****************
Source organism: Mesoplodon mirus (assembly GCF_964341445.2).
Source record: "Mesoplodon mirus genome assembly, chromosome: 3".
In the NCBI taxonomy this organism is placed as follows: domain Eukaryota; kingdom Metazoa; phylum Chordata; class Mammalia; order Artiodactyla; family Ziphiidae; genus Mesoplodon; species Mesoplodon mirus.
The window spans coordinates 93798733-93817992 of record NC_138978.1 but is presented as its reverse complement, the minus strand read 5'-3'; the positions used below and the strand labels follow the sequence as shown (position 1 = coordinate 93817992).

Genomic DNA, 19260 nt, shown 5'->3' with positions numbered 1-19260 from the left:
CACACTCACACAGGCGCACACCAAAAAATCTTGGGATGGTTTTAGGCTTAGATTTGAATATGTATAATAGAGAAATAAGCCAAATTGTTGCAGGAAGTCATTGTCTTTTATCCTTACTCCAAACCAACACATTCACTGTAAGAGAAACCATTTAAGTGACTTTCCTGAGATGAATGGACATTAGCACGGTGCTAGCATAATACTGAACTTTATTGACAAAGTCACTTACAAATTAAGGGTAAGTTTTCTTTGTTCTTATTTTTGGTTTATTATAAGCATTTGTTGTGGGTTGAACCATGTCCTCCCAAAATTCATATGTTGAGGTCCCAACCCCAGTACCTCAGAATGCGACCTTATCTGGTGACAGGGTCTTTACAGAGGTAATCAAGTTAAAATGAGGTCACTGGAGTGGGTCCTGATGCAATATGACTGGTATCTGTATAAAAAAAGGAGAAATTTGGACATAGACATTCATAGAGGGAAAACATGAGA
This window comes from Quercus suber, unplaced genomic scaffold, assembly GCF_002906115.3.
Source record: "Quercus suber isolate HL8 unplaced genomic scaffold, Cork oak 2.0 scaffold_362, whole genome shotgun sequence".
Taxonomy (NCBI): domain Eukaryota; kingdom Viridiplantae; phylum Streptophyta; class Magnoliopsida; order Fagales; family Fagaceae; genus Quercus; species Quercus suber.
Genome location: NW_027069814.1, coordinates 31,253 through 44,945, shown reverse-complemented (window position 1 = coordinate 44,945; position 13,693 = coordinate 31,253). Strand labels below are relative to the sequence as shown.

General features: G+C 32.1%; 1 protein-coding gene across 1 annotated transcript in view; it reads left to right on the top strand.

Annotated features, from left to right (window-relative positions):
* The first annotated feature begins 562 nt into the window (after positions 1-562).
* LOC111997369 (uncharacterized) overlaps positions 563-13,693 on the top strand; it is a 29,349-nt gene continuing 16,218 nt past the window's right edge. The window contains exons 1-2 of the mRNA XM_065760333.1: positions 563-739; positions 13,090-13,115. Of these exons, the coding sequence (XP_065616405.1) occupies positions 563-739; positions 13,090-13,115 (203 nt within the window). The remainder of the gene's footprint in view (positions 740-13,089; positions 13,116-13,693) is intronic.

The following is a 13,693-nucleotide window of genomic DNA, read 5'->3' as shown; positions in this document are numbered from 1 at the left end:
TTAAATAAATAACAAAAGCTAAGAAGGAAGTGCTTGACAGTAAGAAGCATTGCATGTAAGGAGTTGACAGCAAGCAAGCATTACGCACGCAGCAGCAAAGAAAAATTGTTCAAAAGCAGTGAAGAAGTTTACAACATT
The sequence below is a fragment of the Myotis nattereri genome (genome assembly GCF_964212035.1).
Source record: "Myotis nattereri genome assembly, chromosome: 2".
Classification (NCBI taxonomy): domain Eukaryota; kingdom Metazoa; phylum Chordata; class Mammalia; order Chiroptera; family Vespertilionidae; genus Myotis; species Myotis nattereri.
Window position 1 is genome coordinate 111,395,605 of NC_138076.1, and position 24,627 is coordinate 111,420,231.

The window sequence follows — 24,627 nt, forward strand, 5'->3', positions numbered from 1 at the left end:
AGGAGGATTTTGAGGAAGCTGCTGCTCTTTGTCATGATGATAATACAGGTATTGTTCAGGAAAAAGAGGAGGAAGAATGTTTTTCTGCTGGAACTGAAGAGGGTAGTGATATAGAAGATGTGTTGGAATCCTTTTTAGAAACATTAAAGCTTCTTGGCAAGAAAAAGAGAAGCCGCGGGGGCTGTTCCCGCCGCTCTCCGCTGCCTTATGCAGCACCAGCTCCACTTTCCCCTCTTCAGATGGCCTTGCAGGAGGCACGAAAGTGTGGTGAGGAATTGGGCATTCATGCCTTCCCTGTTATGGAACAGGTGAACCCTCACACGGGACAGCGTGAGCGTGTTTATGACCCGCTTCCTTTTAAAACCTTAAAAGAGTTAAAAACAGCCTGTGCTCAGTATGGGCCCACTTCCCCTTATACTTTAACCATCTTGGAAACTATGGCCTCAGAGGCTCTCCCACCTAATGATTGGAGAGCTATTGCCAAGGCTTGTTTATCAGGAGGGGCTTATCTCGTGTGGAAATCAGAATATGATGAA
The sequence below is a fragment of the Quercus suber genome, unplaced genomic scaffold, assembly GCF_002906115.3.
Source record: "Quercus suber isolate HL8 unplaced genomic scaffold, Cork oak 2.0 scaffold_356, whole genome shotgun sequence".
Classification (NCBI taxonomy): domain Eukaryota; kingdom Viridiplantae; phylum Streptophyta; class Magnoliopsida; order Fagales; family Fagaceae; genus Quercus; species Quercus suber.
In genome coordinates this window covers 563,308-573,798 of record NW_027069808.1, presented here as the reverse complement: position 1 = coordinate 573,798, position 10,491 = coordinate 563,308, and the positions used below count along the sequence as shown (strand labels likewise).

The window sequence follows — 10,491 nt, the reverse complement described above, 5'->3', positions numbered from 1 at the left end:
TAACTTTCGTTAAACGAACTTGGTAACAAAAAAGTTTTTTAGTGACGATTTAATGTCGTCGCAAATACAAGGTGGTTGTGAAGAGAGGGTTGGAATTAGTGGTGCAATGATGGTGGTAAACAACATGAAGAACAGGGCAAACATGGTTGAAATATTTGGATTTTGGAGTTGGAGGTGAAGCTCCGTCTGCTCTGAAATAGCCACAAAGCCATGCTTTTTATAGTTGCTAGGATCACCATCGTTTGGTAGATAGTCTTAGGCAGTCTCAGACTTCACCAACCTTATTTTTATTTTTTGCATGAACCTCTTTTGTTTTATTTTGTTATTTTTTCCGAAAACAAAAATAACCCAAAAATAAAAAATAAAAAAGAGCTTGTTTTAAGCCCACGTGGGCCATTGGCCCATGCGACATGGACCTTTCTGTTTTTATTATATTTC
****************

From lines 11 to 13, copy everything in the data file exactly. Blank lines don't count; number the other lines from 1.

General features: G+C 32.1%; 1 protein-coding gene across 1 annotated transcript in view; it reads left to right on the top strand.

Annotated features, from left to right (window-relative positions):
* The first annotated feature begins 562 nt into the window (after positions 1-562).